*This blog post is not parent shaming. It’s critiquing the documentary*
This Wednesday on BBC one, there was an incredibly high-profile autism documentary in the UK. Naturally, being an autistic person living here, I was curious but extremely cautious about the documentary. I was cynical before watching it, as autism is frequently misrepresented in the media in a harmful way. Knowing that millions of people would be tuning in, I was very concerned about the message that could be portrayed and how this would impact the general public’s views and consequently autistic people in their daily lives in the UK. Below I’ve summarised my key takeaways from watching this documentary.
Sharing without consent
This conversation comes up a lot in the autistic community as we’ve seen countless times autistic people having their health and medical concerns shared publicly without their explicit consent. In the ‘Our Family And Autism’ documentary, all three children’s diagnoses were disclosed (at an age where they couldn’t provide informed consent) along with other details regarding their medical history. I am aware that the intention was to improve understanding of autism; however, it’s essential for some individuals not to broadcast that they are autistic to the world. It’s the autistic individuals right to decide if and when they share that information.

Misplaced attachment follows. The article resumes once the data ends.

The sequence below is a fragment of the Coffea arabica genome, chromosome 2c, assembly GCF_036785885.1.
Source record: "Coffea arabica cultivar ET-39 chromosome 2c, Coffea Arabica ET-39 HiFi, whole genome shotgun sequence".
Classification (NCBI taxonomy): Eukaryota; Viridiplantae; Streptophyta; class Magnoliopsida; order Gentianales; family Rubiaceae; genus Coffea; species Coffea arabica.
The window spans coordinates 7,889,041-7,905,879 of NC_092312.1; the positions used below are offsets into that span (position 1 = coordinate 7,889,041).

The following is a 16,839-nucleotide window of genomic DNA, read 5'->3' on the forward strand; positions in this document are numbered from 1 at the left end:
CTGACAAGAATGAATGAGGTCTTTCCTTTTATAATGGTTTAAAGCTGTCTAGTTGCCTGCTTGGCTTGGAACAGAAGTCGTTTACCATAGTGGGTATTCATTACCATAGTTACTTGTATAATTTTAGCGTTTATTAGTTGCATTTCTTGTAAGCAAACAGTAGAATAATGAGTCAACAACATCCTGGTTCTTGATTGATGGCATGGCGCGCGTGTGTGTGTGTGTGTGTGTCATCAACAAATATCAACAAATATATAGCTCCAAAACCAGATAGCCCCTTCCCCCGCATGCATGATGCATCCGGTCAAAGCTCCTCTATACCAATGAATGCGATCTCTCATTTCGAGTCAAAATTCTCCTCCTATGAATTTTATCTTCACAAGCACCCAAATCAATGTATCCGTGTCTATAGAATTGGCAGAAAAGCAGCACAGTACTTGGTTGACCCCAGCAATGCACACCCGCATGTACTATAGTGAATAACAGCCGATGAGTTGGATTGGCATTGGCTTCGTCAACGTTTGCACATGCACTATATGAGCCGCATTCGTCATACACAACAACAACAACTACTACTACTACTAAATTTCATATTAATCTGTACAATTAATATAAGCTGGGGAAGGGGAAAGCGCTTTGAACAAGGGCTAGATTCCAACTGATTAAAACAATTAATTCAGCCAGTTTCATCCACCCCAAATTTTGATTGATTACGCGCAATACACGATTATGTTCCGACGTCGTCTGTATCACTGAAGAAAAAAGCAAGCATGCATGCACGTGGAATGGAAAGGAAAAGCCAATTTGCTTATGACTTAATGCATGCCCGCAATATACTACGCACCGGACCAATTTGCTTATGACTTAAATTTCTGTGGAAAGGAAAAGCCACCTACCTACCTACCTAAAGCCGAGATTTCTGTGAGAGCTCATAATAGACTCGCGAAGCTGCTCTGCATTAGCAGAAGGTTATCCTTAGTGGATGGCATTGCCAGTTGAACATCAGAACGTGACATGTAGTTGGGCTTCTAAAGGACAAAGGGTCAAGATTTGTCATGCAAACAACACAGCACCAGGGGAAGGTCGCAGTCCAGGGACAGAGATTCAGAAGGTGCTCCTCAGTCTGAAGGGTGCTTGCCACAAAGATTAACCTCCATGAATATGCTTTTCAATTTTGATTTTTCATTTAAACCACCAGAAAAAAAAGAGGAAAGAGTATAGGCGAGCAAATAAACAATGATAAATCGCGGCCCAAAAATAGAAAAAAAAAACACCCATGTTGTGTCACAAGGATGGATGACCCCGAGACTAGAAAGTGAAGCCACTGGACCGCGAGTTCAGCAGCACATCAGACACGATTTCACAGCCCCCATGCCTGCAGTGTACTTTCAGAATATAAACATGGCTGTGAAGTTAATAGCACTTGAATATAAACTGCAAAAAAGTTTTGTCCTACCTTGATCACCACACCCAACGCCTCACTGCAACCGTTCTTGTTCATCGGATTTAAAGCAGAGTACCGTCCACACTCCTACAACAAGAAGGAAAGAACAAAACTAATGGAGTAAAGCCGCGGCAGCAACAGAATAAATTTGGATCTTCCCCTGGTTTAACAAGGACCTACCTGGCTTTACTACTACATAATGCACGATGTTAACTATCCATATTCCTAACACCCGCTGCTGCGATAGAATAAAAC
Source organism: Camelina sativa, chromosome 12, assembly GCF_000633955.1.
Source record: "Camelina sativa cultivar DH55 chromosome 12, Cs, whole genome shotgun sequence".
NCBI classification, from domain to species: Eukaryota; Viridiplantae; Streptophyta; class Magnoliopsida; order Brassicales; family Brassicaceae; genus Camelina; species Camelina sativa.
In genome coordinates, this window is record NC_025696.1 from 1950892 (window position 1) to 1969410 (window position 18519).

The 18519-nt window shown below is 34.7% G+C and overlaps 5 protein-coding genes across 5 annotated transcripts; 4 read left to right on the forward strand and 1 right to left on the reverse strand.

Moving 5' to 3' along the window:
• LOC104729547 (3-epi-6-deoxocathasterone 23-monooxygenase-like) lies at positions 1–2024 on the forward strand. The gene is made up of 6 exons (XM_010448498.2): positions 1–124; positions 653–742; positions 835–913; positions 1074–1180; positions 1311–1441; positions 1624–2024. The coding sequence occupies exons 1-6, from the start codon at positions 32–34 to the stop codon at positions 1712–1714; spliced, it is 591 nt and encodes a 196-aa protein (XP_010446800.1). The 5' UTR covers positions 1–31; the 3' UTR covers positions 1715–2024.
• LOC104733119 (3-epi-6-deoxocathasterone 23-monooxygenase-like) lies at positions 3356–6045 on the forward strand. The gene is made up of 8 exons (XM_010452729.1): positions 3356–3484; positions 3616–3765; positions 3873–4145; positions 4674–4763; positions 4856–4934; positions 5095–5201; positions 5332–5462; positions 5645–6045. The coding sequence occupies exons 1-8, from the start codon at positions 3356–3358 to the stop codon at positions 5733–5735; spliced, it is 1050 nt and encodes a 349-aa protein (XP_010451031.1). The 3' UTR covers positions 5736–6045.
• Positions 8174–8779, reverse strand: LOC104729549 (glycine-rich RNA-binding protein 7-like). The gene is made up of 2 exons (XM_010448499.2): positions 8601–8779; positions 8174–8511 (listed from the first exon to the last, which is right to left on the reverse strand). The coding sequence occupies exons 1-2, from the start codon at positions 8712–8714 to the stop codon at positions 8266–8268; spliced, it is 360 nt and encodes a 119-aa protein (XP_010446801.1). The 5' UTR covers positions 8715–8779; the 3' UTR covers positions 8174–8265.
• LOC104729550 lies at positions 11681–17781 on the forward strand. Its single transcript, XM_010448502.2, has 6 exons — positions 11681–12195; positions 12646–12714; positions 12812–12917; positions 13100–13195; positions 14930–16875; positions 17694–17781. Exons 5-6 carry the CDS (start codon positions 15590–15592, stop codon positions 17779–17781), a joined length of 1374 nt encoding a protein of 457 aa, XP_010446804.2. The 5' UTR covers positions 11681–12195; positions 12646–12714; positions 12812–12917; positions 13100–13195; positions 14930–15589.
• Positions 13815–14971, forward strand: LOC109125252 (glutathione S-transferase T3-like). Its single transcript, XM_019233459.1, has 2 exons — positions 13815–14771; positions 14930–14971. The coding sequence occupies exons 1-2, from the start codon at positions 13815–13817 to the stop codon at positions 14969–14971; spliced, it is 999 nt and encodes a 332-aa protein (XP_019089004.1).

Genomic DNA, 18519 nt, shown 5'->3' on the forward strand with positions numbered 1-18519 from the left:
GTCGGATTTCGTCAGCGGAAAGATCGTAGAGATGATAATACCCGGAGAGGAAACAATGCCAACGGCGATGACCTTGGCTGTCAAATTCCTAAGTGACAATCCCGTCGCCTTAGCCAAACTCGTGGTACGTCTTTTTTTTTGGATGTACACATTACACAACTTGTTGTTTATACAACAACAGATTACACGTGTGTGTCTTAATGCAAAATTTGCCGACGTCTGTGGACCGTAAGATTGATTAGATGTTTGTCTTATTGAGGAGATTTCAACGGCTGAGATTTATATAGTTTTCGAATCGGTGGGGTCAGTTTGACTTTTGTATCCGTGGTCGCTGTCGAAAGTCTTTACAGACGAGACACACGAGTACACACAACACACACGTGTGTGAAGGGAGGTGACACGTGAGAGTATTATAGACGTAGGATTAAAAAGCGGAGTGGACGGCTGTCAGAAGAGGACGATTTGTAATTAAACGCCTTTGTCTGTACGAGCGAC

However, the children don’t have that choice now, and it’s more concerning to me that the whole world knows they are autistic, but they don’t. For me, I know that I would’ve been furious if the national media shared my diagnoses before I knew. I have to wonder how the children will feel about this as they grow up and learn that they’re autistic and that the world knew before they did.
Online countless autistic people share their experiences of what it’s like to be autistic through their free will rather than carers doing it on their behalf without their consent. So there is no lack of autistic people willing to come forward. I would’ve felt more comfortable if consenting autistic people were sharing what it’s like to be autistic to help improve understanding of autism. Although this in part was achieved as they did interview some autistic people and Christine later discovered that she was autistic herself, it did feel like the neurotypicals speaking over autistic voices. To me, that was a missed opportunity.
Communication and double empathy